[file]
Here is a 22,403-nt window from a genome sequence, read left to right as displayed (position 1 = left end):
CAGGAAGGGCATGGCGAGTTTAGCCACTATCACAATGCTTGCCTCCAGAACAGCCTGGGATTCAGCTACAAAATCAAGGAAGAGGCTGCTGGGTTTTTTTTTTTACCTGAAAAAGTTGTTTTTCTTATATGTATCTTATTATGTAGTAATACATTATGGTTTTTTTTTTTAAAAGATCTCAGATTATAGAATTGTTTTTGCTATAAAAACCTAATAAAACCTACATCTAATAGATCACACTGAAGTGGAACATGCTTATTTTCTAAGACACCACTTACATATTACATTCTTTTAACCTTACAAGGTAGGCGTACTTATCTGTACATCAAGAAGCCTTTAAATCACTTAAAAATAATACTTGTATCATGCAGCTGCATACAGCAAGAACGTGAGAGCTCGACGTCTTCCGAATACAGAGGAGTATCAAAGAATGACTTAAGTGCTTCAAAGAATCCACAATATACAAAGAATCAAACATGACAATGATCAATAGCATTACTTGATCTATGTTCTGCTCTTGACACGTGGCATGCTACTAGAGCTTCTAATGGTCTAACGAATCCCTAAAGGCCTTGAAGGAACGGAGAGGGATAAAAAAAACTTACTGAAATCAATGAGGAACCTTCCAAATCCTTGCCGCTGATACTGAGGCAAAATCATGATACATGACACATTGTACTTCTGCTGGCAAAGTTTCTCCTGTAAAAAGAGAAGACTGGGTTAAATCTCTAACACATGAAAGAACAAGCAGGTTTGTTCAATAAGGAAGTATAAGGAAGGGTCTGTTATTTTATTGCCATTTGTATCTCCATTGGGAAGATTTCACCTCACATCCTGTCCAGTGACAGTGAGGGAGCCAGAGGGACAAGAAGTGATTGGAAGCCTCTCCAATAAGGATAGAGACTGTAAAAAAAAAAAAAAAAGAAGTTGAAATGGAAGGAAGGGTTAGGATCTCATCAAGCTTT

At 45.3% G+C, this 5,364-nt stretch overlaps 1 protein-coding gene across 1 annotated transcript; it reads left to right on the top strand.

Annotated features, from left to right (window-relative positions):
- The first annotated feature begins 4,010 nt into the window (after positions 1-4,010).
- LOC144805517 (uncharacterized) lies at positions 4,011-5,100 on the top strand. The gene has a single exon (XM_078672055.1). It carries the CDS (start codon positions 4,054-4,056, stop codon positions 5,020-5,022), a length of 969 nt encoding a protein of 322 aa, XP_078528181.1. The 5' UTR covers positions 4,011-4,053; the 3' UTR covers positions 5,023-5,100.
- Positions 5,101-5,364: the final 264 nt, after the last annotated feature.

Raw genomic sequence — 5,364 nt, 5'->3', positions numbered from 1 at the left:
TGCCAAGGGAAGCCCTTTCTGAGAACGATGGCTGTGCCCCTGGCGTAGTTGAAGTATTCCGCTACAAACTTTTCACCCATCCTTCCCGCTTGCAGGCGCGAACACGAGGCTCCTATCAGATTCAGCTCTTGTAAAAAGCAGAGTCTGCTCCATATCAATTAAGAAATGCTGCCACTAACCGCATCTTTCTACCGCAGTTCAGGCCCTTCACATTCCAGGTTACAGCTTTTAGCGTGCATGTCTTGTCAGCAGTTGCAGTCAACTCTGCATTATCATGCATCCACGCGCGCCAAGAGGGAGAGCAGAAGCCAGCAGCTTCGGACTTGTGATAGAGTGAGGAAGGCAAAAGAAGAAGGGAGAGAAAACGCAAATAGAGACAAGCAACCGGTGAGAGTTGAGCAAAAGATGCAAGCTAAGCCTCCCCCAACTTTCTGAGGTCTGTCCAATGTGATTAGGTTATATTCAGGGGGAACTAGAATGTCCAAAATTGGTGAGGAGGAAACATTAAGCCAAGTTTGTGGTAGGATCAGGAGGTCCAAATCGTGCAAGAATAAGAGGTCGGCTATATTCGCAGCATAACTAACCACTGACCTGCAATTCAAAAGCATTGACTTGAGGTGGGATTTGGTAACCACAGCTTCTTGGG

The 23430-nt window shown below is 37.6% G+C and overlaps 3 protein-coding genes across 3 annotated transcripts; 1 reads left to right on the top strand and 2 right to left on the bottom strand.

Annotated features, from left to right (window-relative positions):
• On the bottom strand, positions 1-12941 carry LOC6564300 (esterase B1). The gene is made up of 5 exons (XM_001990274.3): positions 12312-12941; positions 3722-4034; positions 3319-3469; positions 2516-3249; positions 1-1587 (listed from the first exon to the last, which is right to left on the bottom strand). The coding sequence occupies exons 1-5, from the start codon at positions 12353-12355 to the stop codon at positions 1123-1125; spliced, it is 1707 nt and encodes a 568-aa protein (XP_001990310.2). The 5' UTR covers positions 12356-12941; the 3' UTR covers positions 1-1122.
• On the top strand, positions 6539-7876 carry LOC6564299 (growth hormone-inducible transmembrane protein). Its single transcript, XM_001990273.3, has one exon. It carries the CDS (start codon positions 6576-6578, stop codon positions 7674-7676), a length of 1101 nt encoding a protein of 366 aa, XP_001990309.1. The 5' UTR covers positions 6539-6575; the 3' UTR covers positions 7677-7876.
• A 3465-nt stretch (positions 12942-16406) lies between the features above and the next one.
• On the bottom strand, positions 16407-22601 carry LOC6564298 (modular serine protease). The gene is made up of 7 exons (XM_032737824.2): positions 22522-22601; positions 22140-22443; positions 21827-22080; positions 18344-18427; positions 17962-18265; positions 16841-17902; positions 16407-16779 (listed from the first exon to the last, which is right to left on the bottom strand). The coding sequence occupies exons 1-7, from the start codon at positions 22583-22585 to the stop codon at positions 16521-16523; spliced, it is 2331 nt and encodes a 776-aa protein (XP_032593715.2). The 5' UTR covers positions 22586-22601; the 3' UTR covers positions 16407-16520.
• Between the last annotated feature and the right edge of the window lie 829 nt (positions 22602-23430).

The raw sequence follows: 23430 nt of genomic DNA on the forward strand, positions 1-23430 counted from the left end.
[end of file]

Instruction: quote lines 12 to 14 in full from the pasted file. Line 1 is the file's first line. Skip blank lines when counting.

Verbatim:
• On the bottom strand, positions 1-12941 carry LOC6564300 (esterase B1). The gene is made up of 5 exons (XM_001990274.3): positions 12312-12941; positions 3722-4034; positions 3319-3469; positions 2516-3249; positions 1-1587 (listed from the first exon to the last, which is right to left on the bottom strand). The coding sequence occupies exons 1-5, from the start codon at positions 12353-12355 to the stop codon at positions 1123-1125; spliced, it is 1707 nt and encodes a 568-aa protein (XP_001990310.2). The 5' UTR covers positions 12356-12941; the 3' UTR covers positions 1-1122.
• On the top strand, positions 6539-7876 carry LOC6564299 (growth hormone-inducible transmembrane protein). Its single transcript, XM_001990273.3, has one exon. It carries the CDS (start codon positions 6576-6578, stop codon positions 7674-7676), a length of 1101 nt encoding a protein of 366 aa, XP_001990309.1. The 5' UTR covers positions 6539-6575; the 3' UTR covers positions 7677-7876.
• A 3465-nt stretch (positions 12942-16406) lies between the features above and the next one.